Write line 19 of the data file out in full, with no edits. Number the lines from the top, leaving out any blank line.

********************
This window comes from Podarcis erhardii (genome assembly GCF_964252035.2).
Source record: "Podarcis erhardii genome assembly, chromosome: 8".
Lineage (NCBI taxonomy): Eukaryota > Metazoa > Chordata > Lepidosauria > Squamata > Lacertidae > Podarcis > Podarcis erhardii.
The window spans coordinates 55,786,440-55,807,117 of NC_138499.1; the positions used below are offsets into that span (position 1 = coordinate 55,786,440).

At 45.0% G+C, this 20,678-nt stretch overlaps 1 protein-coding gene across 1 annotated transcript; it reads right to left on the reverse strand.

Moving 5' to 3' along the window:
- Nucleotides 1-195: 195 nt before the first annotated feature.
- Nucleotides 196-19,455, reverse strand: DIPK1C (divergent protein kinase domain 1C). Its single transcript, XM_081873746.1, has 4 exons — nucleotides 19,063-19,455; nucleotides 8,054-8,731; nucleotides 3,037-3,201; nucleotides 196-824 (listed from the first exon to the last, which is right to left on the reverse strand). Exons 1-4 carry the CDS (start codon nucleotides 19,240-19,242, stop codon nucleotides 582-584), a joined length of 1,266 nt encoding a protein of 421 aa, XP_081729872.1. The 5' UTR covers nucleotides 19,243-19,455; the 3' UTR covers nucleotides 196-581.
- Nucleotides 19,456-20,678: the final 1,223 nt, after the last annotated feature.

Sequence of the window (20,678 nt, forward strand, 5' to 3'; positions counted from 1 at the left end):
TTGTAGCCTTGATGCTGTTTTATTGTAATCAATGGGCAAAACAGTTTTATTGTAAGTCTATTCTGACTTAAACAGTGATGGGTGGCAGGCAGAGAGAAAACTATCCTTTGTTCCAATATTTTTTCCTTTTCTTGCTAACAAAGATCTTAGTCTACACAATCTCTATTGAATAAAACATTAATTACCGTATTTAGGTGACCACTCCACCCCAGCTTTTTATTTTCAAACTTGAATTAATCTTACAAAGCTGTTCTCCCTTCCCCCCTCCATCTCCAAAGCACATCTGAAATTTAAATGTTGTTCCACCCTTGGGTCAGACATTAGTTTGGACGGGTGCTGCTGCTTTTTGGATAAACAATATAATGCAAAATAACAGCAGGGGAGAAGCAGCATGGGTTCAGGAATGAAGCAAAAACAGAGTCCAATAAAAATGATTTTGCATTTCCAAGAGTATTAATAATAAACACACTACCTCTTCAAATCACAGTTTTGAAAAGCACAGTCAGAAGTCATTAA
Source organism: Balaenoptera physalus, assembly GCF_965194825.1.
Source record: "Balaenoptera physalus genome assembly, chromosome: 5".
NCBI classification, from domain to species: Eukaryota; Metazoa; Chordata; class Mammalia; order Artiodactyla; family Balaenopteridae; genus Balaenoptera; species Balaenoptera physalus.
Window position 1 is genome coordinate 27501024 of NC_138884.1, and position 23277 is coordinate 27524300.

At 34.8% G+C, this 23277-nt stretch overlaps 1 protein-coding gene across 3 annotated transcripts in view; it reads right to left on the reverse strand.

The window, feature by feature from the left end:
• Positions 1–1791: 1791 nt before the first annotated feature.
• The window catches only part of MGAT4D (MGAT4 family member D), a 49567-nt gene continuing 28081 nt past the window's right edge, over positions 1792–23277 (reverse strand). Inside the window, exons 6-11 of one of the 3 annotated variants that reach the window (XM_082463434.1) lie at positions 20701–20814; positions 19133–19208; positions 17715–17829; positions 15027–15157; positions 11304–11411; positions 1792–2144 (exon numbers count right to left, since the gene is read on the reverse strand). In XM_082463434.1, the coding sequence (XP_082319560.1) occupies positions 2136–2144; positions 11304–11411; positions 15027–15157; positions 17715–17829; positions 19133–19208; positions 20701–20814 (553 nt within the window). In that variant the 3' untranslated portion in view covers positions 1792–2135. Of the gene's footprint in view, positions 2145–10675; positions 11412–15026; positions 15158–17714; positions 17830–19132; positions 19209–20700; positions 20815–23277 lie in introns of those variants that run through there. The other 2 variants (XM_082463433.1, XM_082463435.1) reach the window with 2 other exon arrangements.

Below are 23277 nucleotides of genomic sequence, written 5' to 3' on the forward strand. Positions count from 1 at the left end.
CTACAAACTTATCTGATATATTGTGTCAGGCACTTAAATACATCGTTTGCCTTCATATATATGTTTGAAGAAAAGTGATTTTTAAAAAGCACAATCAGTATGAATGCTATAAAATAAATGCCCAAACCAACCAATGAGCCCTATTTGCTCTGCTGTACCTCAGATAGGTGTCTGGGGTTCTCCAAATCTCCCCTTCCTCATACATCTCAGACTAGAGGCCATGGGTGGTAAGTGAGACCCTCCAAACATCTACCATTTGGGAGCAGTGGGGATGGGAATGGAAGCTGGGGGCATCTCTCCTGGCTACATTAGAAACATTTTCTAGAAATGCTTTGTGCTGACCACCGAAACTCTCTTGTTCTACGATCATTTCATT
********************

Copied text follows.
• The window catches only part of MGAT4D (MGAT4 family member D), a 49567-nt gene continuing 28081 nt past the window's right edge, over positions 1792–23277 (reverse strand). Inside the window, exons 6-11 of one of the 3 annotated variants that reach the window (XM_082463434.1) lie at positions 20701–20814; positions 19133–19208; positions 17715–17829; positions 15027–15157; positions 11304–11411; positions 1792–2144 (exon numbers count right to left, since the gene is read on the reverse strand). In XM_082463434.1, the coding sequence (XP_082319560.1) occupies positions 2136–2144; positions 11304–11411; positions 15027–15157; positions 17715–17829; positions 19133–19208; positions 20701–20814 (553 nt within the window). In that variant the 3' untranslated portion in view covers positions 1792–2135. Of the gene's footprint in view, positions 2145–10675; positions 11412–15026; positions 15158–17714; positions 17830–19132; positions 19209–20700; positions 20815–23277 lie in introns of those variants that run through there. The other 2 variants (XM_082463433.1, XM_082463435.1) reach the window with 2 other exon arrangements.